The first day had not even gotten underway when news broke that Warren Miller, the father of ski filmmaking, had passed away after 93 years of inspiring people to strap their feet onto skinny planks of wood. At the Outdoor Industry Association breakfast, climber Conrad Anker and snowboarder Jeremy Jones led a moment of silence for Miller in an auditorium packed with people. And as the day unfolded, those same people exchanged stories of the man known for his wit and eye for stellar ski shots.
"Warren was an absolute legend and a true ski bum at heart," said Todd Jones, co-founder of Teton Gravity Research. "He never veered from what he believed in and thought was right. He was also one of the best storytellers in the world.”
Then, on Friday, word spread that Elizabeth Hawley died at the age of 94. She was a tenacious journalist who grilled high-altitude climbers and chronicled their hiking expeditions on the Himalayas for more than 50 years in the epic mountaineer's resource she founded, the Himalayan Database.
They will forever be remembered in our industry.
On one day, REI’s Laura Swapp presented about the impact of the Force of Nature campaign featuring women of all ages, colors and sizes. On another day, a coalition of American Indian recreation enthusiasts shared their message about how the outdoor industry can partner with indigenous people to save public lands.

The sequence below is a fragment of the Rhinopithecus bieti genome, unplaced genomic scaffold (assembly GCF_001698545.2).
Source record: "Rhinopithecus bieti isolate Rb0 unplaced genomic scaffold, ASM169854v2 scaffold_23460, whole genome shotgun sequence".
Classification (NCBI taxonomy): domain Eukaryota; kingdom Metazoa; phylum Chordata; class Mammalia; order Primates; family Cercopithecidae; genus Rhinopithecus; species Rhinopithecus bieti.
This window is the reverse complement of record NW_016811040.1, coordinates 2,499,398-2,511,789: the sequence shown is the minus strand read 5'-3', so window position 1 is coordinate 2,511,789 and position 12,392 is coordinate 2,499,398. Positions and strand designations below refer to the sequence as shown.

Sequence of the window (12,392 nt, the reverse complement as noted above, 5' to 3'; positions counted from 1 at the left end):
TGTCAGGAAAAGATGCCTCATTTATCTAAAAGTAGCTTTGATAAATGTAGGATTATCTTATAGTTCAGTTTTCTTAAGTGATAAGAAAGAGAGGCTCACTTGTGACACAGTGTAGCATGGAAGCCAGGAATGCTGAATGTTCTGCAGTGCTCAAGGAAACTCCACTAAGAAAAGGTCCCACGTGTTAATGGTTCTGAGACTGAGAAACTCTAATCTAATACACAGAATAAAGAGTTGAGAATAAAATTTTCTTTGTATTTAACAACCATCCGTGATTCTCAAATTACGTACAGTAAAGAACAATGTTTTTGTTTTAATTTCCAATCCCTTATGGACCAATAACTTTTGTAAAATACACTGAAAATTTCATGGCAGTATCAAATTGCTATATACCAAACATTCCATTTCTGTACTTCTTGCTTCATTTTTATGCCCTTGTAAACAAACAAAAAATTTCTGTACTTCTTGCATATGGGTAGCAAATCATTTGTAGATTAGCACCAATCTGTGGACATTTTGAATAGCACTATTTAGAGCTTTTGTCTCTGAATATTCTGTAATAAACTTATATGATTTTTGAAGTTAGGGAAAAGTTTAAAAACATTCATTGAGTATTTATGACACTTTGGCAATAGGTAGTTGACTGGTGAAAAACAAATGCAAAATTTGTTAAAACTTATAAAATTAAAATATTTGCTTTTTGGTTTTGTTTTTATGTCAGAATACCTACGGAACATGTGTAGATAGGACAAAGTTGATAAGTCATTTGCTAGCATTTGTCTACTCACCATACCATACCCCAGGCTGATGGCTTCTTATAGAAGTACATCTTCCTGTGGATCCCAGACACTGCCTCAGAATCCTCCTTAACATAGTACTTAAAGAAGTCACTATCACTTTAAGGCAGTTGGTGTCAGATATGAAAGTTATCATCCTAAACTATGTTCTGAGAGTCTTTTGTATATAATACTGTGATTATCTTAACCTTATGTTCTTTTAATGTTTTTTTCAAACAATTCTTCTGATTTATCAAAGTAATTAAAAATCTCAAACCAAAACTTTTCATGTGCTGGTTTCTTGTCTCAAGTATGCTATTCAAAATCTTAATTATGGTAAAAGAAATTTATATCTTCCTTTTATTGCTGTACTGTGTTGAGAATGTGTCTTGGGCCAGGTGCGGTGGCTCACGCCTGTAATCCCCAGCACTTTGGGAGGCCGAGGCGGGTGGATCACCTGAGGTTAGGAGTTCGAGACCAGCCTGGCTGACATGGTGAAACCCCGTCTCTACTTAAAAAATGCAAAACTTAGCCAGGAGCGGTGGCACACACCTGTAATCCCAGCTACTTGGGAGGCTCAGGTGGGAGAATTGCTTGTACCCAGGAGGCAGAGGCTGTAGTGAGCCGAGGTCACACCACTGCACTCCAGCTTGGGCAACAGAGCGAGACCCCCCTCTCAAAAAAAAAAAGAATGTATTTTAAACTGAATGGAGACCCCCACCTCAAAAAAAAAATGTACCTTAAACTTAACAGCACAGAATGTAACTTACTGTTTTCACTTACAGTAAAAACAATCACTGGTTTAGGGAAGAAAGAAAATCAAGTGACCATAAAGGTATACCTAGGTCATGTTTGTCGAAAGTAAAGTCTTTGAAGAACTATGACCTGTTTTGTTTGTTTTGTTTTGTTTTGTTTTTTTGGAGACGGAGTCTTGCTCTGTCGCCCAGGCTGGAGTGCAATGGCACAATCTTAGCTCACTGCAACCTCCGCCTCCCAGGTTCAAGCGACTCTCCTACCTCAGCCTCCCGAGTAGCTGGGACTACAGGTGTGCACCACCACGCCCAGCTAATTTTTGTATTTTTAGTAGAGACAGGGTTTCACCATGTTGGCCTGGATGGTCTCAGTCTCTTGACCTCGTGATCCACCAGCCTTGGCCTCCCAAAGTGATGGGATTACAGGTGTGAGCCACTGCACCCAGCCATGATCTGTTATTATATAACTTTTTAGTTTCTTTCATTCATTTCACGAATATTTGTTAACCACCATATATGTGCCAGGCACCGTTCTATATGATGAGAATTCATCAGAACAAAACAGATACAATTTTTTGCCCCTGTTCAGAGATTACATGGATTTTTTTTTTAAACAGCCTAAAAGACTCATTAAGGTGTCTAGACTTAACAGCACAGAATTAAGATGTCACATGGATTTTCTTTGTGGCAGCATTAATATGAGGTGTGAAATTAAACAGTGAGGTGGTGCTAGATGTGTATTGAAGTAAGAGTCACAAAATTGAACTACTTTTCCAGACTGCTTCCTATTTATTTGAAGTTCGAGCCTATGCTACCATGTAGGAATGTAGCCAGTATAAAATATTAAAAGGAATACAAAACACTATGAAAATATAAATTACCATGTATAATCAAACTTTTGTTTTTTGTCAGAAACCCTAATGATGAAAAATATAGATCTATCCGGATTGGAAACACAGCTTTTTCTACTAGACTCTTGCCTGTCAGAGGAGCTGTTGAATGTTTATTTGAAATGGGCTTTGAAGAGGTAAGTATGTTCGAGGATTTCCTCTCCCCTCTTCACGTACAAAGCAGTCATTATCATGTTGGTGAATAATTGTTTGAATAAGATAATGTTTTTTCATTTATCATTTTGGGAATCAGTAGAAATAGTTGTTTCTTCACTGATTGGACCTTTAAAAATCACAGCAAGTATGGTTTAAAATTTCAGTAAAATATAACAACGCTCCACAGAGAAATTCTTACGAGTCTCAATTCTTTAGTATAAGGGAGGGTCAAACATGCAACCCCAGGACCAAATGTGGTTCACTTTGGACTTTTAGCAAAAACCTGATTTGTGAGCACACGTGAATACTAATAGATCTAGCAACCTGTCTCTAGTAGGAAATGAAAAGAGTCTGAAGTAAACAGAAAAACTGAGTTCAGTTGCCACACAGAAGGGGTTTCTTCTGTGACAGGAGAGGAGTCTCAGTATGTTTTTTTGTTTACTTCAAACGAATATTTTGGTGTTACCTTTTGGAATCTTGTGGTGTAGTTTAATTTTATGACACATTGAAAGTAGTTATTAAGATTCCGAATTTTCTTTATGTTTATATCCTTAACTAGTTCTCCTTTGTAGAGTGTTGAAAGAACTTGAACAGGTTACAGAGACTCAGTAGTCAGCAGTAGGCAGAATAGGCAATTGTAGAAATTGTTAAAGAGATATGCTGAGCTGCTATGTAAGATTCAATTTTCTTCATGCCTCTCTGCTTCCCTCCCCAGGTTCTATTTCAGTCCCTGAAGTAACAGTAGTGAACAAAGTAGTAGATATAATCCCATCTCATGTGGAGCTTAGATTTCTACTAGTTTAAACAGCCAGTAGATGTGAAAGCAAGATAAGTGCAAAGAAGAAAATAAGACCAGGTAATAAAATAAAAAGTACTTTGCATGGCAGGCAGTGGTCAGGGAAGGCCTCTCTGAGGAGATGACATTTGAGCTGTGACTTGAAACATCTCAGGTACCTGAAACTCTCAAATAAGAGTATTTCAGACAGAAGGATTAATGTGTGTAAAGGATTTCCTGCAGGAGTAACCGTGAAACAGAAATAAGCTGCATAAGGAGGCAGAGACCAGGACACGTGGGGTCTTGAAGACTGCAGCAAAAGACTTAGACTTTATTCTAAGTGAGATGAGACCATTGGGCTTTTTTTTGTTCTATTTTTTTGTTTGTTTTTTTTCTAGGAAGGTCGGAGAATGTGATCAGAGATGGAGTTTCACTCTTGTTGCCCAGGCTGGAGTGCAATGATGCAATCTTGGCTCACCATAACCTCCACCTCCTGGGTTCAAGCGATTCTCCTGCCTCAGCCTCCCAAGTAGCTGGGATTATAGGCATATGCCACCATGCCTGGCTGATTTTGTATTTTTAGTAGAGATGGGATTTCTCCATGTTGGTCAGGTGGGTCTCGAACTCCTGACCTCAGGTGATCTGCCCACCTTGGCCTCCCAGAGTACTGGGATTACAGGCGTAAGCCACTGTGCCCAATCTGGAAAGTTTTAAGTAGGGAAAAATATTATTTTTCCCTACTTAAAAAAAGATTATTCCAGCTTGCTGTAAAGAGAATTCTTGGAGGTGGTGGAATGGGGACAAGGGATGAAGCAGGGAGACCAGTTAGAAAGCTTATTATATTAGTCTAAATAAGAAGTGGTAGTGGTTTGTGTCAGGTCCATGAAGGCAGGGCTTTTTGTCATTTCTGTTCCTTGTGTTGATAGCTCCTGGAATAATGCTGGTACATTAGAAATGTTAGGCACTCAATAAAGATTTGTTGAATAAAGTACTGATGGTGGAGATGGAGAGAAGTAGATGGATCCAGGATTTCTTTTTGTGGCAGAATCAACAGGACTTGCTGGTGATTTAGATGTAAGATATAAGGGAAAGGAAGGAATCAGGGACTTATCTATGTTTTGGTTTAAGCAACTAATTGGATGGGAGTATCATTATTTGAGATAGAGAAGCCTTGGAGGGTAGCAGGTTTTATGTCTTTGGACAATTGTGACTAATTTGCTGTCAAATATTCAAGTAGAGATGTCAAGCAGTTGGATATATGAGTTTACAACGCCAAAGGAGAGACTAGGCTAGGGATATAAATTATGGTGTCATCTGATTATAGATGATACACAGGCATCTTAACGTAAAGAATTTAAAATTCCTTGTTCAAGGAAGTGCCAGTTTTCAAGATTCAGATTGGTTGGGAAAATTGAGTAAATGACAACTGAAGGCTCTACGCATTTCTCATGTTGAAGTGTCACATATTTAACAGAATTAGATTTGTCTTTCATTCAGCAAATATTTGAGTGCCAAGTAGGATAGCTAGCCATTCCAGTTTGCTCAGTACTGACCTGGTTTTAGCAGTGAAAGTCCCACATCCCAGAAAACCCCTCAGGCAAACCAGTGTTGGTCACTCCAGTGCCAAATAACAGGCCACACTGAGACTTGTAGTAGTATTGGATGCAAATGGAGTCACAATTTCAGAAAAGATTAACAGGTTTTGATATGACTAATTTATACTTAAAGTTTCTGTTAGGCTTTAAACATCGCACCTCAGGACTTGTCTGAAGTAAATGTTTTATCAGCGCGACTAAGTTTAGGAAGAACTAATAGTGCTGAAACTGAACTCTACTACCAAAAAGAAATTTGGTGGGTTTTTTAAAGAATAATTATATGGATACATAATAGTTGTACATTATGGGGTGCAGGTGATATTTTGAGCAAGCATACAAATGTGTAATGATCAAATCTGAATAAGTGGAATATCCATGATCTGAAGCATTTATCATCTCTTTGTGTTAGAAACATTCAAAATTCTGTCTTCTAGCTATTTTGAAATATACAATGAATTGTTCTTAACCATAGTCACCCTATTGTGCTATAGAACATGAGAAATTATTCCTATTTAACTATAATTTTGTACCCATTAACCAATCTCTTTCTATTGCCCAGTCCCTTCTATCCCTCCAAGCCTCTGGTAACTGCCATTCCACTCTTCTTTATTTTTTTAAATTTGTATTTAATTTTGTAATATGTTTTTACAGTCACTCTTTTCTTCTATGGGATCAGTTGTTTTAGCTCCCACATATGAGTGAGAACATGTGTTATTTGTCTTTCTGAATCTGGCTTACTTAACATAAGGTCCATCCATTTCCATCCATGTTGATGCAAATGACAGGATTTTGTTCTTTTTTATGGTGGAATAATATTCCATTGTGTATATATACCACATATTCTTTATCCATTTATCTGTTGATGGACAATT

Katie Boué moderated an all-female panel about how to use social media to advocate for social justice and environmental issues. “While there is still so much work to do in the inclusion and diversity space, as someone who has been attending OR for over six years, the shift and progress was tangible at this show,” said Boué. “The difference between my first show in 2012 and now is huge.”
And Camber Outdoors hosted a standing room only breakfast and panel discussion with industry heavy hitters Jerry Stritzke, Sally McCoy, Donna Carpenter, and Ken Meidell to discuss the evolution of its CEO Pledge and how to move forward on gender equality.
Yes, the industry has come a long way in its inclusivity problem and it's getting better at embracing that people of color are not only interested in the outdoors, but leaders, too. Yet there’s still so much work to do. We all seem to agree on that.
5. The show’s new digs
From the big blue bear to the gigantic windows to the zero-waste stations, Denver’s Convention Center made for an attractive and navigable new home for the trade show. Many of the show’s old-timers, who knew every turn at the Salt Lake City location, were worried about getting lost. But after getting turned around a few times, the numbered, grid-like floorplan made finding booths a breeze.
“I will forever be bitter about OR leaving my city — Salt Lake City — but I think the show was excellent, especially considering how quickly the Outdoor Retailer team moved it to a new city,” Boué said. “The blue bear is totally what won me over.” Meaning, Denver as a whole won her — and many others — over.
Nicholson said the show occupied over a half million net square feet in the Colorado Convention Center. “The City of Denver welcomed us with open arms and the events leading up to this show helped us created an even better experience for all. We are grateful for all the government officials, especially Governor John Hickenlooper, for joining us. We also were thrilled by being able to open up events to the public so that they too could join our amazing community.”